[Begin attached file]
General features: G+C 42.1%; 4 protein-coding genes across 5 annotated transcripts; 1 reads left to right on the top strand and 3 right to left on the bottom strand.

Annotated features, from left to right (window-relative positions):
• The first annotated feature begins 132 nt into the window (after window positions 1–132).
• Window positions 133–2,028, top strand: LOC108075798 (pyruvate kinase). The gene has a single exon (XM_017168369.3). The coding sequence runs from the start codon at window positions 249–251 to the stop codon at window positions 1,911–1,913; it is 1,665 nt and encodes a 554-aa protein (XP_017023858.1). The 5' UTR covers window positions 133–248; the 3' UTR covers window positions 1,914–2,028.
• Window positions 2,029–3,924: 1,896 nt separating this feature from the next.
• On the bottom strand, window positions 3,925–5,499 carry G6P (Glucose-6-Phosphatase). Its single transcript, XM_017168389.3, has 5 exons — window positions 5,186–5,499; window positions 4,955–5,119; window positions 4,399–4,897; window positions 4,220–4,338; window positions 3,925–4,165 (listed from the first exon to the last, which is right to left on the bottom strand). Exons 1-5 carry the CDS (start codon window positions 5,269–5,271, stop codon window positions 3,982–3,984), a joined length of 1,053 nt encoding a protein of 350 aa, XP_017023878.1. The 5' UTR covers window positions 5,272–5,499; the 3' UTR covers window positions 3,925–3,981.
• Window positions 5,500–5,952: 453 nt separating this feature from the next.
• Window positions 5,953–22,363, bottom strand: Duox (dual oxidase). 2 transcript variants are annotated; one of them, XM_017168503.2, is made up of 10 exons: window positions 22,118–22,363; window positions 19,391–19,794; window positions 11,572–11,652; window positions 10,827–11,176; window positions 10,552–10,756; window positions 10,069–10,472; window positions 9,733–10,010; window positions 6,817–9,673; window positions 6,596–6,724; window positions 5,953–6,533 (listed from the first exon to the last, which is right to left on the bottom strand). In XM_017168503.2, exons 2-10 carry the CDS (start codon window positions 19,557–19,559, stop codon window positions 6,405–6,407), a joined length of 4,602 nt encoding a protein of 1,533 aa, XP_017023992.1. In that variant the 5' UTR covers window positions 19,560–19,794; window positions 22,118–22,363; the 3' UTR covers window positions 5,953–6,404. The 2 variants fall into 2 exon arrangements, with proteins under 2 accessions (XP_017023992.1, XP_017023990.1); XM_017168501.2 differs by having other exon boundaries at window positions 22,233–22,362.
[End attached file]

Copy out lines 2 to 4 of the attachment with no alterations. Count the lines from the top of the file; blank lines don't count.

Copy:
Annotated features, from left to right (window-relative positions):
• The first annotated feature begins 132 nt into the window (after window positions 1–132).
• Window positions 133–2,028, top strand: LOC108075798 (pyruvate kinase). The gene has a single exon (XM_017168369.3). The coding sequence runs from the start codon at window positions 249–251 to the stop codon at window positions 1,911–1,913; it is 1,665 nt and encodes a 554-aa protein (XP_017023858.1). The 5' UTR covers window positions 133–248; the 3' UTR covers window positions 1,914–2,028.